HACH KITS - SULFATE
Relatively high levels of sulfates in drinking water do not seem to be harmful.
The US Public Health Service recommends that drinking water contain no more than 250
mg/L of sulfates. This limit is based mostly on the fact that people can taste sulfates at a
concentration above 200 mg/L. Plants are sensitive to sulfates in high concentrations,
therefore water used for irrigation should have a sulfate concentration below 200 mg/L.
Fish require even lower levels of sulfate. It has been reported that fifty percent of good
fishing waters have a sulfate concentration below 32 mg/L. Sulfate concentrations are
high in mine waters and industrial effluents. Sulfate concentrations above 300 mg/L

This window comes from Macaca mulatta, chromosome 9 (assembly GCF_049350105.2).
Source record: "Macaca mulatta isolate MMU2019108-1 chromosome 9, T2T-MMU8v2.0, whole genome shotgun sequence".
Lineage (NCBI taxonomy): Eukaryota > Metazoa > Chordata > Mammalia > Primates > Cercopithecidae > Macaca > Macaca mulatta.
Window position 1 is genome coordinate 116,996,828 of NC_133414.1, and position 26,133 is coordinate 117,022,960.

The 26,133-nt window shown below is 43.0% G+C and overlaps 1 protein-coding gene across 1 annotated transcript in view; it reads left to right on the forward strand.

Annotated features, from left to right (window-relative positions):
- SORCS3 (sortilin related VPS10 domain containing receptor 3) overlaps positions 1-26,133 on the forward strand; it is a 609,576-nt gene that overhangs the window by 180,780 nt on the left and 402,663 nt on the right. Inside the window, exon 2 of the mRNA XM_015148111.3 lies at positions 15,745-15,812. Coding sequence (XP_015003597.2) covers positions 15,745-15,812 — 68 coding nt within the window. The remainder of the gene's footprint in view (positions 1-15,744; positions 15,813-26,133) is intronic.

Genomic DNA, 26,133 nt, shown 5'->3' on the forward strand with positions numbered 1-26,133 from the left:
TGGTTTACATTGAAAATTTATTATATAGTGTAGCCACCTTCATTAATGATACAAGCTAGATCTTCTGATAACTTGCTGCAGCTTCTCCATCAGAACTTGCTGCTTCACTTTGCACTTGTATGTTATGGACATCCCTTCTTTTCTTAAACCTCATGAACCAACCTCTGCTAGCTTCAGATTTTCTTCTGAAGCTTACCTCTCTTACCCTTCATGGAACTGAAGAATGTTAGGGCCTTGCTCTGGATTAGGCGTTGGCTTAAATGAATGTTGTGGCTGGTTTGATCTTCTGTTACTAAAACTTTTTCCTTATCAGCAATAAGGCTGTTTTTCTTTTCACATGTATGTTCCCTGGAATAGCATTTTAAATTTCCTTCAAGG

increase the amount of lead dissolved from lead pipes often used in domestic water
The sulfate determination uses the barium sulfate turbidimetric method. Barium
ions react with sulfate ions to produce insoluble barium sulfate.
Ba2+ + SO42- --> BaSO4
The barium sulfate forms as a milky precipitate. The solution then appears cloudy. This
cloudy appearance is called turbidity. The amount of turbidity is proportional to the
amount of sulfate present.
The turbidity can be measured spectrophotometrically because the cloudiness reduces the
amount of light which will pass through the sample.
The purpose of this experiment is to determine the quality of a sample of water by
using the turbidimetric sulfate method to determine the amount of sulfate in the sample.
Always wear apron and goggles in the lab.
HACH KITS SULFATE
sample sulfate concentration mg/L
1. How do the results compare with the recommended level of sulfate for drinking
2. What percent is the sulfate level above or below the recommended limits? Show
3. Explain why a turbidimetric method may be used to measure the sulfate